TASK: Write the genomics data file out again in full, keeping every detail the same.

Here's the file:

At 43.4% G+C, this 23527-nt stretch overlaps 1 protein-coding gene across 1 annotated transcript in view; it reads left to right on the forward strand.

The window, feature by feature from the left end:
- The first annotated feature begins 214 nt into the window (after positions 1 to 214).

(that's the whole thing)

At 43.4% G+C, this 23527-nt stretch overlaps 1 protein-coding gene across 1 annotated transcript in view; it reads left to right on the forward strand.

The window, feature by feature from the left end:
- The first annotated feature begins 214 nt into the window (after positions 1 to 214).